Radiation protection of staff in dental radiology

» What are typical staff dose levels in dental radiology?

Employees performing dental radiography should not normally receive significant radiation dose provided normal radiation protection measures are employed, such as distance and shielding. A report from UK estimates a mean level of less than 0.1 mSv per year, in the practice conditions that prevail there. In the USA the mean dose received by dental workers is reported to be 0.2 mSv. 

For CBCT, in the absence of shielding, scatter doses between 4.1 and 46.8 µSv at 1 m have been reported; therefore, this modality should be installed in a protected enclosure. 

» Is there a need for personnel monitoring in dental practice?

Given the low doses received by staff involved in dental radiography, routine personnel monitoring is generally considered to be desirable but not necessary. Different national regulationsshould be taken into consideration. UK guidance recommends that monitoring is not normally required unless the risk assessment indicates that individual doses are likely to exceed 1 mSv per year. However, national guidance in other countries recommends personal monitoring for all dental practices using X-ray equipment. Where regulations do not require individual personnel monitoring, it may be valuable to monitor the practice through monitoring one or more individuals from time to time.

Further information:

» Can a pregnant employee continue to work in the dental radiology department?

It is unusual for any member of staff in dentistry to get the foetal dose limit of 1 mSv from work. A female staff member should understand the importance of notifying her employer if she becomes pregnant. If notified, the employer should ensure that the pregnant employee’s working conditions are optimised and that the prescribed dose limits are not exceeded. Generally, the working conditions, after declaration of pregnancy, should be such that it is unlikely that the foetal dose will exceed 1 mSv during the remainder of the pregnancy. In a dental setting, extensive modifications of the working environment are usually not needed; general protection measures (e.g. personal shielding) suffice. A qualified expert can be contacted to estimate the projected foetal dose based on equipment factors and workload. 

» Who should hold dental film during radiography?

Film should not be hand held by a member of the dental practice staff. If necessary it should be held by the patient, but only when it cannot otherwise be kept in position. If the patient can not hold it, and a comforter/carer must be involved, then this should be done using forceps or other device (eg., a specifically designed dental film holder) so that fingers are not in primary beam.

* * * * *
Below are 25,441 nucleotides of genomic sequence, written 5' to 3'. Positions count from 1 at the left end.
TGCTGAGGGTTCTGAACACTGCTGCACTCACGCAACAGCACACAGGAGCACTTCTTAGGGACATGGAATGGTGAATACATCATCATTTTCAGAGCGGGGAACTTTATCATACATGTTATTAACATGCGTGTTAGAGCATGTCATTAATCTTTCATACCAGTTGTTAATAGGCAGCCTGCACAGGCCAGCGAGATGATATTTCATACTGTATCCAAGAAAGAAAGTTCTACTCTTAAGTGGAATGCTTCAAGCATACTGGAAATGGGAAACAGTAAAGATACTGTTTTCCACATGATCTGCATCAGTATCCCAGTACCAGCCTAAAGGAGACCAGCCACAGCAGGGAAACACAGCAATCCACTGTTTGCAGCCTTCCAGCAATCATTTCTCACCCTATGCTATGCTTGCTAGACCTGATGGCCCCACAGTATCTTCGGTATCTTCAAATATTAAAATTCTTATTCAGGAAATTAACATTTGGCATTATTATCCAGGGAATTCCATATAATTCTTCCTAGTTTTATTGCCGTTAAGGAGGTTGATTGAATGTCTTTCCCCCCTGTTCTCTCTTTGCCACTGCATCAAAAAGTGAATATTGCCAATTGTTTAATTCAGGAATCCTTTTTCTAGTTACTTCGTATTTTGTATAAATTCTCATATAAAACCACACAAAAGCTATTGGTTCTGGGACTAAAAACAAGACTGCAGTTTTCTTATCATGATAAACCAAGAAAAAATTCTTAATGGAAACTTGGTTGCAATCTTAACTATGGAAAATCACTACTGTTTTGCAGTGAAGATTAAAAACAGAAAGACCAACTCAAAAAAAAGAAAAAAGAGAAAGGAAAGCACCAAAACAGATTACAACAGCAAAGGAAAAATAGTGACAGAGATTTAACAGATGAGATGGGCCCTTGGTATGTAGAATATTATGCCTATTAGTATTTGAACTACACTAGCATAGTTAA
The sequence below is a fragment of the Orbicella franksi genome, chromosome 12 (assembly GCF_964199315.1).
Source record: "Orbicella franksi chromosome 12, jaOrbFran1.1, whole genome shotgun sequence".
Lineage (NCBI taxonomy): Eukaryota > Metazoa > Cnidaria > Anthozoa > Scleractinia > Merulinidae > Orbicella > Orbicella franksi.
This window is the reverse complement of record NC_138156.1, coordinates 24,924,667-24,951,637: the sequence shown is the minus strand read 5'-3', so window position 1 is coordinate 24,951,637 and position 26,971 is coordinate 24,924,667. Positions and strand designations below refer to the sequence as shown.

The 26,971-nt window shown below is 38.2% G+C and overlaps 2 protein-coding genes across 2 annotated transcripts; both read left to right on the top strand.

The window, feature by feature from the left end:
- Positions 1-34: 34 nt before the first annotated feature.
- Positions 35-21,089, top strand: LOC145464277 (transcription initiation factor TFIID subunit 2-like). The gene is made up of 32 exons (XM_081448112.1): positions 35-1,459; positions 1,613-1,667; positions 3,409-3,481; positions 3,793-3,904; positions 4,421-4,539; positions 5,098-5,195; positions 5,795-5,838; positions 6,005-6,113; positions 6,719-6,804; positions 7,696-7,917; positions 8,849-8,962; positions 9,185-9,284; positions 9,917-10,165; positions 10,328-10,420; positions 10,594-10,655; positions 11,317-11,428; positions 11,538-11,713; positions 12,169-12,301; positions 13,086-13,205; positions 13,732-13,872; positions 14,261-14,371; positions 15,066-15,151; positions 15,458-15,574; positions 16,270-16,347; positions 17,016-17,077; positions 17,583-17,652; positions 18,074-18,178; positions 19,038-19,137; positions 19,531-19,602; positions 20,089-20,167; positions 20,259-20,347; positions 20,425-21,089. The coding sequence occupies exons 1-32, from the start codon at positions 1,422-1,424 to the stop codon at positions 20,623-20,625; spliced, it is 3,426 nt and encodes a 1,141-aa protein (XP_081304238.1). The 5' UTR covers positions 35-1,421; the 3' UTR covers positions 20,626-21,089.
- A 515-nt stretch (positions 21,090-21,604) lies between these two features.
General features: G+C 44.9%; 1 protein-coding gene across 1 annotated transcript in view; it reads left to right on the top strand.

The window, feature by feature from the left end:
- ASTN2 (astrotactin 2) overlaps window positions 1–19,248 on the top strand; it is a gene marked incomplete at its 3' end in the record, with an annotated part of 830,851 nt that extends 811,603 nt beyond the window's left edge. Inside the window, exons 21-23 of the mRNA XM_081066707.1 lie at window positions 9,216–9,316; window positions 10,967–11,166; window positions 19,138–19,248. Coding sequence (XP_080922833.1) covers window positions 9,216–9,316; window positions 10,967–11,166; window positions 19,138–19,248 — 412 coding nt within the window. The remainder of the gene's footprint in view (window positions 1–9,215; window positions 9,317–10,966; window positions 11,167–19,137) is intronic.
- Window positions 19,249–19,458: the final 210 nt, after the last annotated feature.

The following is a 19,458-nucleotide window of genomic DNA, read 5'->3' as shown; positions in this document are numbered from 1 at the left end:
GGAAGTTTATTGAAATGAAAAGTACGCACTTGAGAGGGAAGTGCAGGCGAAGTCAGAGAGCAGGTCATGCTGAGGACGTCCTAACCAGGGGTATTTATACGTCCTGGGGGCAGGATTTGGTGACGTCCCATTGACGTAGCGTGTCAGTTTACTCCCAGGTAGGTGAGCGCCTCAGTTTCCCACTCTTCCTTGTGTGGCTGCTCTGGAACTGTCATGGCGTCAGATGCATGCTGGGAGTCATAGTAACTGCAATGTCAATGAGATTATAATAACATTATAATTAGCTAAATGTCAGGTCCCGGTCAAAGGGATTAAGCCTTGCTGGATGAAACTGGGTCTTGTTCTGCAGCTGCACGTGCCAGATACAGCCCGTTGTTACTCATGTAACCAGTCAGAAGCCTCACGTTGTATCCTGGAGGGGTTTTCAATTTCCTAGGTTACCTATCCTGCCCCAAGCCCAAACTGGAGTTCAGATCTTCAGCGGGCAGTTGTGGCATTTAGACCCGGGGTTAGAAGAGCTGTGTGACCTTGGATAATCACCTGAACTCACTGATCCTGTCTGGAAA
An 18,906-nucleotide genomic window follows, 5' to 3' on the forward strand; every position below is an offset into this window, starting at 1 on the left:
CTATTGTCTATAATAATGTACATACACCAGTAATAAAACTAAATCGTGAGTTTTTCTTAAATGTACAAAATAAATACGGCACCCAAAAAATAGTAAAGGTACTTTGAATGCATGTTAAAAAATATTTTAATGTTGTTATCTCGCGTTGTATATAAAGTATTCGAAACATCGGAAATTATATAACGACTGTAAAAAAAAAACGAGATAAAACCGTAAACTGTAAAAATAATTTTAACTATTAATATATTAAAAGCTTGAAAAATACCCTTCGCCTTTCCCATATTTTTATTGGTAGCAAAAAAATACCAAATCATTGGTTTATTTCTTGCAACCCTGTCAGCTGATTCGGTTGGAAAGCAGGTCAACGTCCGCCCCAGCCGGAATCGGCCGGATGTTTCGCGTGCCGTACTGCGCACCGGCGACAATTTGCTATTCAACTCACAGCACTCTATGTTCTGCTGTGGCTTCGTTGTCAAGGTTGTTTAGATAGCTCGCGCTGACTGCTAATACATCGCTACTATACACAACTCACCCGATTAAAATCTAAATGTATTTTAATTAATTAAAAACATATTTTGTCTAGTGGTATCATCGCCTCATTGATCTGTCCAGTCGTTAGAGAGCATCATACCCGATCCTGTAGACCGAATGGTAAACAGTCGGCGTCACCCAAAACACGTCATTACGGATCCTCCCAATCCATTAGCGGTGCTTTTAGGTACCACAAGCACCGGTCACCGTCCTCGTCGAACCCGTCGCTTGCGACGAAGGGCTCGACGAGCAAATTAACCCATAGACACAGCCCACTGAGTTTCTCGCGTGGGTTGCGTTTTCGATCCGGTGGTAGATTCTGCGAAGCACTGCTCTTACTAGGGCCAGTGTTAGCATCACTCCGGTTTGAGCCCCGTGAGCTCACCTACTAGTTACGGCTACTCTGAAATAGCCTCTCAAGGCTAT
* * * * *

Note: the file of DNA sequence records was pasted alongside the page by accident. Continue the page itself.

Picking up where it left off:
» When should portable (handheld) intra-oral radiography equipment be used? 

Handheld portable X ray equipment for intraoral radiography should be used only for examinations where it is impractical or not medically acceptable to transfer patients to a fixed unit. Examples are patients in nursing homes, residential care facilities or homes for persons with disabilities; in forensic practice; or for military operations abroad without dental facilities. The use of portable X ray equipment in other settings (e.g. dental clinic) is discouraged.

» Is it necessary to provide structural shielding in dental radiography department?

The purpose of facility design includes ensuring that prescribed dose limits are not exceeded. 
This requires consideration of workload, the size of the facility, the duration for which people are in the surrounding area, and is best achieved with the advice of a radiation protection expert. Formal approval and/or licensing for the structural shielding and other radiation safety measures may be required, depending on national regulations.

» Who may be present in the room during radiographic exposure? 

In the case of a single-chair room, persons must not be present in the room during a radiographic exposure unless their presence is necessary for conduct of the examinations. 
Persons present must be located behind a shield allowing a view of the patient and the “exposure on” indicator, or wearing protective apron, or at least 2 m from the source of scattered radiation, i.e. the patients head, and not in line with the primary beam. In the case of the multi-chair room, there should be adequate shielding between the chairs.

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